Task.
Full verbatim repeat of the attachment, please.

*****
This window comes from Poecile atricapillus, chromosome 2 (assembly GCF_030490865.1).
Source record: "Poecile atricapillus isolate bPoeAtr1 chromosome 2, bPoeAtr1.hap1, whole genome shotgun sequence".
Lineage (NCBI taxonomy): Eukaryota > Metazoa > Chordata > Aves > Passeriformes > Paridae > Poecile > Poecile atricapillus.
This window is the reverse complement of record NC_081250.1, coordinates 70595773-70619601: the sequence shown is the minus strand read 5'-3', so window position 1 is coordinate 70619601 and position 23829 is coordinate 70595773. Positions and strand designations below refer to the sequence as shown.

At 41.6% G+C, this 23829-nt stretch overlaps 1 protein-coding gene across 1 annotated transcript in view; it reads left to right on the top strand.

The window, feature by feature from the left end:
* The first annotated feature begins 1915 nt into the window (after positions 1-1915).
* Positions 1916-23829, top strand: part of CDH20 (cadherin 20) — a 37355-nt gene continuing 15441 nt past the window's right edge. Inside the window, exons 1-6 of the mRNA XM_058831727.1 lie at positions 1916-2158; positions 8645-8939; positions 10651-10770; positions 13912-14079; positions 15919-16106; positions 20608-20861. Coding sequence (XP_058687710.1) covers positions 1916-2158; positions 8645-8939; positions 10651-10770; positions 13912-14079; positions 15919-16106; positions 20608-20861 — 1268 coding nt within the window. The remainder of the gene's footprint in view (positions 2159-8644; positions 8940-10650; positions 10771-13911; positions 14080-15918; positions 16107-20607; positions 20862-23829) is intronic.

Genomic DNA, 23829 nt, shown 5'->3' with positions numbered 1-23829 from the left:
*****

This window comes from Poecile atricapillus, chromosome 2 (assembly GCF_030490865.1).
Source record: "Poecile atricapillus isolate bPoeAtr1 chromosome 2, bPoeAtr1.hap1, whole genome shotgun sequence".
Lineage (NCBI taxonomy): Eukaryota > Metazoa > Chordata > Aves > Passeriformes > Paridae > Poecile > Poecile atricapillus.
This window is the reverse complement of record NC_081250.1, coordinates 70595773-70619601: the sequence shown is the minus strand read 5'-3', so window position 1 is coordinate 70619601 and position 23829 is coordinate 70595773. Positions and strand designations below refer to the sequence as shown.

At 41.6% G+C, this 23829-nt stretch overlaps 1 protein-coding gene across 1 annotated transcript in view; it reads left to right on the top strand.

The window, feature by feature from the left end:
* The first annotated feature begins 1915 nt into the window (after positions 1-1915).
* Positions 1916-23829, top strand: part of CDH20 (cadherin 20) — a 37355-nt gene continuing 15441 nt past the window's right edge. Inside the window, exons 1-6 of the mRNA XM_058831727.1 lie at positions 1916-2158; positions 8645-8939; positions 10651-10770; positions 13912-14079; positions 15919-16106; positions 20608-20861. Coding sequence (XP_058687710.1) covers positions 1916-2158; positions 8645-8939; positions 10651-10770; positions 13912-14079; positions 15919-16106; positions 20608-20861 — 1268 coding nt within the window. The remainder of the gene's footprint in view (positions 2159-8644; positions 8940-10650; positions 10771-13911; positions 14080-15918; positions 16107-20607; positions 20862-23829) is intronic.

Genomic DNA, 23829 nt, shown 5'->3' with positions numbered 1-23829 from the left: